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Was that a typo and did you actually mean cold break? Cold break material does not coagulate and remains in suspension for a very long time making sedimentation impractical as a means of removal. Their exceptionally small size means you won't be filtering them out either unless you use a filter with a mesh size of <1 micron which would be impractical as well. The only way to actually remove all or part of the cold break material are centrifugal separation or flotation in a specilized tank, both of which are out of the reach of homebrewers.
It was a typo. I meant to say cold break. I changed it.

And yes it does coagulate if you chill it enough. That is why Strong says if you chill into the boil kettle and leave it sit for 10 minutes you can rack off clean wort. It isn't just me that this happens to.

You need a really good chiller to give it enough thermal shock for this to happen. My wort goes from 207F (boiling here) to 55F in however long it takes for the wort to go through the chiller. If it is gently pumped and then stationary, it clumps almost immediately and then the filter mesh and the hot break material already in the bag capture it.

In any event, it works. I've done it many times. And it is a good thing.
 

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It was a typo. I meant to say cold break. I changed it.

And yes it does coagulate if you chill it enough. That is why Strong says if you chill into the boil kettle and leave it sit for 10 minutes you can rack off clean wort. It isn't just me that this happens to.

You need a really good chiller to give it enough thermal shock for this to happen. My wort goes from 207F (boiling here) to 55F in however long it takes for the wort to go through the chiller. If it is gently pumped and then stationary, it clumps almost immediately and then the filter mesh and the hot break material already in the bag capture it.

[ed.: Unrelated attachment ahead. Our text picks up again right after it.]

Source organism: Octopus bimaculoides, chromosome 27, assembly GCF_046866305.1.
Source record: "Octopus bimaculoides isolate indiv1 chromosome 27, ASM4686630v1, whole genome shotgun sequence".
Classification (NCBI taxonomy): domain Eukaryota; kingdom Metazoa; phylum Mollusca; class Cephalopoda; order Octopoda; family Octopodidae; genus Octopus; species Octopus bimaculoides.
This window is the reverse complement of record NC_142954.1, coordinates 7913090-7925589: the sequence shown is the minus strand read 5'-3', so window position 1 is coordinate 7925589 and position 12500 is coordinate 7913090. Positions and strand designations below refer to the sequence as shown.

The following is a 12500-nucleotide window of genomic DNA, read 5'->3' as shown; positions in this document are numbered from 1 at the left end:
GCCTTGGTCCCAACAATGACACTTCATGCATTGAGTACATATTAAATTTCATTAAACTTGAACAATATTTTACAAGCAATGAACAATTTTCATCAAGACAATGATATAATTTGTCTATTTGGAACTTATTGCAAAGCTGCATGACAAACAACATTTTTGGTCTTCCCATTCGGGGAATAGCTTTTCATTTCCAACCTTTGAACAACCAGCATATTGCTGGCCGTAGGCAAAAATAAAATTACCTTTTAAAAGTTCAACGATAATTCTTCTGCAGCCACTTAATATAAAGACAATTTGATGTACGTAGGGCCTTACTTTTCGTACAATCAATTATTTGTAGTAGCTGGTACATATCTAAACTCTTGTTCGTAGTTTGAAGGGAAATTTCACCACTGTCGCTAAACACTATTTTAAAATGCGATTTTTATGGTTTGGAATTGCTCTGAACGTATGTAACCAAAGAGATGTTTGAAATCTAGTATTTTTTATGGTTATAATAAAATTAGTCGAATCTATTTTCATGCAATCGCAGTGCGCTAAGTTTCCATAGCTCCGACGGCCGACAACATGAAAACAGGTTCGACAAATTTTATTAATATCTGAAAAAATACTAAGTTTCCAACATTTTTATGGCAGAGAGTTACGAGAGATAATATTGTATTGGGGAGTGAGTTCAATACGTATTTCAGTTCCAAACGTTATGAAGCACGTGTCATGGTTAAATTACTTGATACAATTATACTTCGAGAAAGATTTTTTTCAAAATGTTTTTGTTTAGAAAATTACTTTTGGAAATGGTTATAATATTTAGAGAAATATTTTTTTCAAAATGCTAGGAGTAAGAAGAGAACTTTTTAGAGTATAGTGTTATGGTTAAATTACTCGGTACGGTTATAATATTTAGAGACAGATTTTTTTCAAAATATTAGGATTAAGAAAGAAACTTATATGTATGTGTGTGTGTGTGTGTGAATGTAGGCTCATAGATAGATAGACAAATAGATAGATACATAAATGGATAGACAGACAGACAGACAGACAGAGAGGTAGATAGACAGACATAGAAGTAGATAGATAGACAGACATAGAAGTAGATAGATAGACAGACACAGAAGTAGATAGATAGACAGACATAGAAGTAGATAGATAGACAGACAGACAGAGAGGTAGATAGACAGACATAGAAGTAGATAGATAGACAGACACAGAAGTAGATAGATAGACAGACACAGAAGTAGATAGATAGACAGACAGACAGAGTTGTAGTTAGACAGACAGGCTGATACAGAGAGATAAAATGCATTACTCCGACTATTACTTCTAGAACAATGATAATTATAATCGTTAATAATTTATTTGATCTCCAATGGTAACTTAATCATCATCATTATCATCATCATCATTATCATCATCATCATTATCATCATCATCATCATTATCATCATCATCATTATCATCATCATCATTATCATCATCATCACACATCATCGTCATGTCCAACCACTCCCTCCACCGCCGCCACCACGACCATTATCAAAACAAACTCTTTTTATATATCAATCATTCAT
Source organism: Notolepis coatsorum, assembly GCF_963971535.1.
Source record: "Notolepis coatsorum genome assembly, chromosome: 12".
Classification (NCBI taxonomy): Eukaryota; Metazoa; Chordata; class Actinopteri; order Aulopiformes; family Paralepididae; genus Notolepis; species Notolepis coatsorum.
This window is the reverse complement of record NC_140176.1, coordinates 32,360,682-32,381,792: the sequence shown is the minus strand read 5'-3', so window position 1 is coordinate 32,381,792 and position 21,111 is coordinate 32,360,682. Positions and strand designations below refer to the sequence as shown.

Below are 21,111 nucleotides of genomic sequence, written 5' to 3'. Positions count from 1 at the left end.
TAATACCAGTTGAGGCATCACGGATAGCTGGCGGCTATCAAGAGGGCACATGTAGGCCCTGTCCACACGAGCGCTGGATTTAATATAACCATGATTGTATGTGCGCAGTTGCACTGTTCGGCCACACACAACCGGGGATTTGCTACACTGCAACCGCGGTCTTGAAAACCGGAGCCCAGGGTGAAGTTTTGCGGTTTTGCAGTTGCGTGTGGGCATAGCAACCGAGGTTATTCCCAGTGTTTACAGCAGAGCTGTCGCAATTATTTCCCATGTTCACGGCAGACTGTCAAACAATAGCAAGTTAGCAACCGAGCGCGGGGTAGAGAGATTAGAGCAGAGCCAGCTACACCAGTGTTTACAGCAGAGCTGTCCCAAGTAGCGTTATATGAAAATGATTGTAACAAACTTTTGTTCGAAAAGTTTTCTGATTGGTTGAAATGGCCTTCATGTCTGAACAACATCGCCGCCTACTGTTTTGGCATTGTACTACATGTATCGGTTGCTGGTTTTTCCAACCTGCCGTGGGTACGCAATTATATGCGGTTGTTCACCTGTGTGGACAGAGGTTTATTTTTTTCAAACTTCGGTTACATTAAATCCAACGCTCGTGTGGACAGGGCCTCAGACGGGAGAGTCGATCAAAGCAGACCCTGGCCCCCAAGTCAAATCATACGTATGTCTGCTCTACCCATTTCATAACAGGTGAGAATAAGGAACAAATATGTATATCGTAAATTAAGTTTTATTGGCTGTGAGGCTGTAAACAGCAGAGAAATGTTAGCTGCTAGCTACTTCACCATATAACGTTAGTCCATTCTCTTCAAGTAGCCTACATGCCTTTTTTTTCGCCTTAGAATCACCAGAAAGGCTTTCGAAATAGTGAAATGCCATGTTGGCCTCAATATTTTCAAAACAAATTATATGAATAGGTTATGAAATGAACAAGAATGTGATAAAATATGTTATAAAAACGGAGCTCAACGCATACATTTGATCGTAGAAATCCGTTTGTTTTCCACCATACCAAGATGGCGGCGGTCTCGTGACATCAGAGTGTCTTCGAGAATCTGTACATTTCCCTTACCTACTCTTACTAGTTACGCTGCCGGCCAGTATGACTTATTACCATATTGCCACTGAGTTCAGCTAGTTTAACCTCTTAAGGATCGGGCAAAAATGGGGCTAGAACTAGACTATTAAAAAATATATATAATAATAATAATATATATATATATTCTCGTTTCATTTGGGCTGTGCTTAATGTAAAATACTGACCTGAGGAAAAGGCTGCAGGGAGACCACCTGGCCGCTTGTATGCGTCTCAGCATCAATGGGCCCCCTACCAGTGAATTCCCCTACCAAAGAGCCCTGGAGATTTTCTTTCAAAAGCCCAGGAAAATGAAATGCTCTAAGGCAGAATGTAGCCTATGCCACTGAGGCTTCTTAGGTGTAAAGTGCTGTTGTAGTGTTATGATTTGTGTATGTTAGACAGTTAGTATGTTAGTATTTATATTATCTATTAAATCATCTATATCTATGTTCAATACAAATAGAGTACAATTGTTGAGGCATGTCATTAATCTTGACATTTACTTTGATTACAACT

In any event, it works. I've done it many times. And it is a good thing.
I wasn't familiar with Strong's work but if what you say is representative of it then I must say I'm disappointed.

Cold break material does not coalesce because the surface of the particles is charged and all particles repel each other becuause they all have the same charge. Because of the very small size it takes many hours or even days for any significant amount of cold break material to sediment, depending on the depth it has to travel. In a timeframe of 10 minutes the amount that settles is equal to zero.

Remember, particle size is 1/10th of a yeast cell or less. You need a powerful microscope to see that. If follows that anything you see in your kettle cannot be cold break. Cold break only manifests itself as a haze in chilled wort.
 
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Whatever. I don't have time to argue with you.
 

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Suit yourself. You just missed out on a learning opportunity. Sometimes I wonder why I bother at all.
 

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Cold break only manifests itself as a haze in chilled wort.
This is an interesting conversation. I am curious about the quoted statement, though. If cold break is only seen as haze in chilled wort, then what are the fluffy clumps that show up only once the wort is chilled in the kettle? And then they float down and settle, albeit not always tightly, in whatever vessel the wort is transferred to. The effect is familiar to any home brewer and is not subtle.

This is not haze, and I've always called it "cold break." I skim out the hot break FWIW.
 

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You can't "skim out" the hot break either unlike you subscribe to the misconception that hot break equals the foamy mess that floats on top of the boiling wort. While that is indeed hot break material it is only a small part of it, the rest is happily floating around and coalescing as boil progresses. You can clearly see it (at best when brewing something pale in color) if you ladle some boiling wort into a transparent container. The flakes you'll see swimming around in the wort and slowly settling to the bottom are made of hot break material.

Long story short, what you see in your wort either before or after chilling is 100% hot break material, the only difference is whether you separate it prior to chilling (f.e. via a whirlpool) or after chilling.